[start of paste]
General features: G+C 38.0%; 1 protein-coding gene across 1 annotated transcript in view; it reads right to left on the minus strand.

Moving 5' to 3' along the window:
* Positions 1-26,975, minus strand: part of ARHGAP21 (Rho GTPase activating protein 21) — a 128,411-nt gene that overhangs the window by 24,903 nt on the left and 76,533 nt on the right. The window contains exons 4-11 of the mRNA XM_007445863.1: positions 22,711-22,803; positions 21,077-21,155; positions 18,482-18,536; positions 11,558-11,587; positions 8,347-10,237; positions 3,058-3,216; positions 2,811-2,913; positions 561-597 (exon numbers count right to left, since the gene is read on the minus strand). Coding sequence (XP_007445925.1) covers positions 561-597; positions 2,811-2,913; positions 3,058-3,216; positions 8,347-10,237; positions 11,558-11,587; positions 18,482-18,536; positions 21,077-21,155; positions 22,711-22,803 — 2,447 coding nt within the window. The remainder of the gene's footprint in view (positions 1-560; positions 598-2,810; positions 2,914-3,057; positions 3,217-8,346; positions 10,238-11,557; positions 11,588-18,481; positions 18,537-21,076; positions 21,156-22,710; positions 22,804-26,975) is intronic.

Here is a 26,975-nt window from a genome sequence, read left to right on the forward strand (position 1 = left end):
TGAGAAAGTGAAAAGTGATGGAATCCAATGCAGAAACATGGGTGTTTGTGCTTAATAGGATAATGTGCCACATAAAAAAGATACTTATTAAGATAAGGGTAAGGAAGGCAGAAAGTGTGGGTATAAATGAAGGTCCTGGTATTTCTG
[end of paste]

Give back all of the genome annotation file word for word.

General features: G+C 38.0%; 1 protein-coding gene across 1 annotated transcript in view; it reads right to left on the minus strand.

Moving 5' to 3' along the window:
* Positions 1-26,975, minus strand: part of ARHGAP21 (Rho GTPase activating protein 21) — a 128,411-nt gene that overhangs the window by 24,903 nt on the left and 76,533 nt on the right. The window contains exons 4-11 of the mRNA XM_007445863.1: positions 22,711-22,803; positions 21,077-21,155; positions 18,482-18,536; positions 11,558-11,587; positions 8,347-10,237; positions 3,058-3,216; positions 2,811-2,913; positions 561-597 (exon numbers count right to left, since the gene is read on the minus strand). Coding sequence (XP_007445925.1) covers positions 561-597; positions 2,811-2,913; positions 3,058-3,216; positions 8,347-10,237; positions 11,558-11,587; positions 18,482-18,536; positions 21,077-21,155; positions 22,711-22,803 — 2,447 coding nt within the window. The remainder of the gene's footprint in view (positions 1-560; positions 598-2,810; positions 2,914-3,057; positions 3,217-8,346; positions 10,238-11,557; positions 11,588-18,481; positions 18,537-21,076; positions 21,156-22,710; positions 22,804-26,975) is intronic.

Here is a 26,975-nt window from a genome sequence, read left to right on the forward strand (position 1 = left end):
TGAGAAAGTGAAAAGTGATGGAATCCAATGCAGAAACATGGGTGTTTGTGCTTAATAGGATAATGTGCCACATAAAAAAGATACTTATTAAGATAAGGGTAAGGAAGGCAGAAAGTGTGGGTATAAATGAAGGTCCTGGTATTTCTG